By Bianca Valentin
In one word, that is how I cope with mental illness and the emotional journey to find effective treatment.
Accepting the reality of my mental health has taken time. It all began in 2008 when, within months of giving birth to my first baby, I was diagnosed with severe postpartum depression. During what I thought would be the happiest time of my life, depression robbed me of the joys of life with a new baby and the simple pleasures of life in general. Despite medications and therapy, it took me over a year to recover from the episode — time that I can never get back.
Unfortunately, that year was just the beginning of my struggles with mental illness.
Suffering from postpartum depression had been such a harrowing experience that I was very apprehensive about having another baby. But in 2013, I gave birth to another beautiful baby girl. Again, the monster that is depression attacked. This time, I gave up breastfeeding early in hopes that my hormones would balance themselves out sooner and the depression would subside.
Again, I went through the maze of trying to find the right medication regimen and therapist. But just like the first time, it took over a year to find balance — a long time to wait when every minute is a struggle. But eventually, the fog cleared, and I got my smile back. That’s the thing about recovery: My smile was brighter because I was so thankful to be on the other side of depression. I found strength in having overcome.
I thought that with the end of having babies came the end of suffering from mental illness, but in 2016, I found myself wrapped up in a full-fledged manic episode. I was going through a rough time at my corporate job, having issues with my boss and trying to juggle work with family life.
Before long, I started to lose sleep over these challenges, and after a few sleepless nights, I began behaving so erratically that I ended up at an acute psychiatric clinic. I remained there for almost two weeks, surrounded by nurses and strangers, away from my kids. Thankfully, however, I received the treatment I needed. Shortly after, I made changes in my professional life until I no longer had work stress to deal with. I decided to become a stay-at-home mom, hoping that would improve my mental health.
After addressing the issues in my professional life, I thought I was in the clear — and that the mania was a fluke due to an unprecedented amount of stress. However, another period of depression (which, I learned, usually follows mania) set in. By this time, I had no faith in any medication, but I still tried to find something that might work; anything to ease the pain.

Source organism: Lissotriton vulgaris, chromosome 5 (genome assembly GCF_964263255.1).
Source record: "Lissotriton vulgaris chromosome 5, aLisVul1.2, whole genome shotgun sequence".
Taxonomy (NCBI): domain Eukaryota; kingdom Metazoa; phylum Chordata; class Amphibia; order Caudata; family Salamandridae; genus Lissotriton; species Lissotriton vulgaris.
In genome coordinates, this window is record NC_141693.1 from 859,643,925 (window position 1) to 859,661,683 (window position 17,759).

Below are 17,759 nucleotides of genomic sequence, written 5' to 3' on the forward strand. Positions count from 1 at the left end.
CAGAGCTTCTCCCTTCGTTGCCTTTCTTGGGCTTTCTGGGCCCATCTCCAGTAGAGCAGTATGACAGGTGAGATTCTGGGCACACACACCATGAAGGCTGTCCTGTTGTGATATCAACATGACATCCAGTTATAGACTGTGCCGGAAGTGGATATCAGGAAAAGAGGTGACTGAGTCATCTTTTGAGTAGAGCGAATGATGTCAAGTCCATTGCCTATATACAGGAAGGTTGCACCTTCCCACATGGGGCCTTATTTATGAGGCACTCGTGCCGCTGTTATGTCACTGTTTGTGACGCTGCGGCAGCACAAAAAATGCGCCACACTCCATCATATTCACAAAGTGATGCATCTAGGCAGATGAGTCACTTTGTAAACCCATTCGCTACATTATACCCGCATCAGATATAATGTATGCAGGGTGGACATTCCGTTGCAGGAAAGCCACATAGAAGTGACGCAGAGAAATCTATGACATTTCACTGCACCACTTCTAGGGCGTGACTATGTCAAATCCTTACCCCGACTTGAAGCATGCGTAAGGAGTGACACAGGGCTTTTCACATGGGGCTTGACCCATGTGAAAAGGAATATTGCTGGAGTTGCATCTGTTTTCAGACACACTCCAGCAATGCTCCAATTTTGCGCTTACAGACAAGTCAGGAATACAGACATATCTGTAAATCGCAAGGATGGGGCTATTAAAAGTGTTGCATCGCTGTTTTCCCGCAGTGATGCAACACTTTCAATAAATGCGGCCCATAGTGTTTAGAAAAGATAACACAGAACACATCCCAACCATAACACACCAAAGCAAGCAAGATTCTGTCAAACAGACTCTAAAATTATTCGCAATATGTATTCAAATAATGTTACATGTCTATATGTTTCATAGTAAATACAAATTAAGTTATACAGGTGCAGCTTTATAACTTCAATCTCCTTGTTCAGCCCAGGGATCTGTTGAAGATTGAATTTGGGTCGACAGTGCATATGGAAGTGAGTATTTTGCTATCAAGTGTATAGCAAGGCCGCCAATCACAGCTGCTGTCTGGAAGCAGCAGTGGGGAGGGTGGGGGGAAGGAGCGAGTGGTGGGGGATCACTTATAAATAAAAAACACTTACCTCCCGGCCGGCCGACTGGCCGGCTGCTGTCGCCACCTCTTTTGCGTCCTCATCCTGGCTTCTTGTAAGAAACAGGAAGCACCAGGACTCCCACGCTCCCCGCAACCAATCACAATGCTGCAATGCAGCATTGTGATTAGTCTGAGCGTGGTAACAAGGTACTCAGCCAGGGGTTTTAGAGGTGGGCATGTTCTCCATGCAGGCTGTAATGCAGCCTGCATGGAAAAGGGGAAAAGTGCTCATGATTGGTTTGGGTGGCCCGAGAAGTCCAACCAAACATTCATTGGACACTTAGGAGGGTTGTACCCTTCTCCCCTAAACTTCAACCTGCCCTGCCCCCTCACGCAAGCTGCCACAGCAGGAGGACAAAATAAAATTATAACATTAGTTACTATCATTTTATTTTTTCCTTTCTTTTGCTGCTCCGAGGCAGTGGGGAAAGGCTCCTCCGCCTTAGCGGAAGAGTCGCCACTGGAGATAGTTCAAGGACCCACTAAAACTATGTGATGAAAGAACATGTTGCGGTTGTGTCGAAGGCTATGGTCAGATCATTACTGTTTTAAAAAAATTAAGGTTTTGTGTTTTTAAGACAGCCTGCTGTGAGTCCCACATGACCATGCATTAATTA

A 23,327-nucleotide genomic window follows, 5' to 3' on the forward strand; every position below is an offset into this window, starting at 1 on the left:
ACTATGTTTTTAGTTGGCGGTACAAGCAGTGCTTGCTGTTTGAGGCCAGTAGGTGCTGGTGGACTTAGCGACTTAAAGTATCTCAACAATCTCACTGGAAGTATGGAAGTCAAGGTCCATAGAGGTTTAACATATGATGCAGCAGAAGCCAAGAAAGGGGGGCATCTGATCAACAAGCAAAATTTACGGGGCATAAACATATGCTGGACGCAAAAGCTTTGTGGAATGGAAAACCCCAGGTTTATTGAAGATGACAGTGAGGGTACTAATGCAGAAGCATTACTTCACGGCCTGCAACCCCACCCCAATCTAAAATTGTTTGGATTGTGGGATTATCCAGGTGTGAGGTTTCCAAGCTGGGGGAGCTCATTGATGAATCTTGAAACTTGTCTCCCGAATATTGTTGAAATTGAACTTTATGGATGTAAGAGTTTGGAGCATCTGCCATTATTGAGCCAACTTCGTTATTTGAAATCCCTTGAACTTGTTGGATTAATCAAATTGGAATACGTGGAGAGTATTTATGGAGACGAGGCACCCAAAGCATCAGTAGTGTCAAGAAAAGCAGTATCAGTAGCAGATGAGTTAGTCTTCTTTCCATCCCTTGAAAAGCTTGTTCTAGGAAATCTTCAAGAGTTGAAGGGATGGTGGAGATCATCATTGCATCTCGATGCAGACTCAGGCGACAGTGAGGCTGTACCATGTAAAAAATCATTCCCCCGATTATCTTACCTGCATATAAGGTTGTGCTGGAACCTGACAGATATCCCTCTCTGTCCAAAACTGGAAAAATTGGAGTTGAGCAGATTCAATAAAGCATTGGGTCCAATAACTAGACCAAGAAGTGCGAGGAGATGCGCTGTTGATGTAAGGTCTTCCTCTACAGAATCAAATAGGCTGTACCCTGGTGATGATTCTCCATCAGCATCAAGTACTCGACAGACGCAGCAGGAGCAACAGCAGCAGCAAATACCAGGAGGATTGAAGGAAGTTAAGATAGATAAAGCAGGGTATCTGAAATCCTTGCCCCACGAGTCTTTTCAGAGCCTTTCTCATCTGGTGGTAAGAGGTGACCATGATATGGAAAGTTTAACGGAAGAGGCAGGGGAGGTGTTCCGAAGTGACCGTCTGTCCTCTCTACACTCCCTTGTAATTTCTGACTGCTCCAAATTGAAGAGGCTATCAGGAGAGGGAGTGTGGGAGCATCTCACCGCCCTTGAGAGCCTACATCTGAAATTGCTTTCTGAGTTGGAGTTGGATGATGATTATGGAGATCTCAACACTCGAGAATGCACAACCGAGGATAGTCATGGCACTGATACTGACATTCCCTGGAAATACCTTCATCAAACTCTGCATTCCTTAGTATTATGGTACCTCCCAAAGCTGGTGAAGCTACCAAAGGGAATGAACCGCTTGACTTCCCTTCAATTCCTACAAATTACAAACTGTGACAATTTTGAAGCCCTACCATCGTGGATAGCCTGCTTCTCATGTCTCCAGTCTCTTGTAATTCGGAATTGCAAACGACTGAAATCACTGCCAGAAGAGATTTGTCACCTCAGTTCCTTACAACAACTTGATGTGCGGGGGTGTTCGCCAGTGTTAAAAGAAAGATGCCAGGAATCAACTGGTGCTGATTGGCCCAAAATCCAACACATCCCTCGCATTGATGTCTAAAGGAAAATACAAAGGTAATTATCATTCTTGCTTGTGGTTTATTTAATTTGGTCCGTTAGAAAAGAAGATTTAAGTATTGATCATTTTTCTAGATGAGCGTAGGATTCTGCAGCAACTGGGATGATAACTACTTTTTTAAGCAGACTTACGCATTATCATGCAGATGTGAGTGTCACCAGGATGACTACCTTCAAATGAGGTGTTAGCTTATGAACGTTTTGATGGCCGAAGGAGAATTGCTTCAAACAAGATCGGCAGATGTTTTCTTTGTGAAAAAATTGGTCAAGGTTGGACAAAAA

I also continued to see my therapist, but relief felt unattainable. I tried all the common recommendations, but no amount of clean eating, exercising, strolling through the park or getting sunlight did the trick. As with the first two bouts of depression, it was over a year before the sun finally began to peek through the clouds.
All was well for some time, until 2020 rolled around, and I decided to pursue creative ambitions. I signed up for a writing workshop and became so enthralled in the delight of the work that I began to stay up late, night after night, sometimes until 5 a.m. Before I knew it, I was once again spiraling rapidly in a manic tornado that spit me out into another psychiatric care facility.
As with my previous hospital stay, I got the care and medication I needed to control the mania. Again, the mania was once again followed by depression — and this is a cycle that I am still battling to this day. But rather than fearing what’s next, I face the future with continued therapy, medication and hope that my struggles will subside as they have in the past.
I now accept that I suffer from mental illness. I accept the good times and the bad, the past and the present, and the uncertainty of what my future looks like. I recognize that resisting the reality of my situation was part of the problem. I also recognize my red flags for heading into mania (loss of sleep, mind racing uncontrollably and rapid speech) and depression (low energy and loss of interest in everyday life).
I could go back and count all the years that I lost to depression, but what would that do aside from rob me of more time? I could dwell on all the hurtful words and insults I hurled at family and friends while in a manic state, but I’ve apologized as much as I can, as well as recognized that these reactions were often beyond my control.
One step to arriving at self-acceptance was reading through the criteria in the Diagnostic and Statistical Manual of Mental Disorders (DSM). It was sobering to see so many of my behaviors plainly listed in the manual and learning about the disorder within that context. I wish someone would have handed me the DSM-5 for my review when I was having a hard time accepting my diagnosis from my medical team. I probably would have arrived at self-acceptance sooner.
There might not be a perfect cure for my mental illness, but each time I’ve grappled with it, I’ve found an effective treatment and not only survived, I’ve come out stronger and wiser. I may not be able to control whether I’ve passed those genes on to my daughters, but what I do know is that I will be here as a resource for them, and for anyone else who could benefit from my experiences. For that, I am grateful.
Bianca Valentin is a mom and wife. She currently enjoys being a stay-at-home mom and is working on her first book titled “Solace: A Bipolar Story.”
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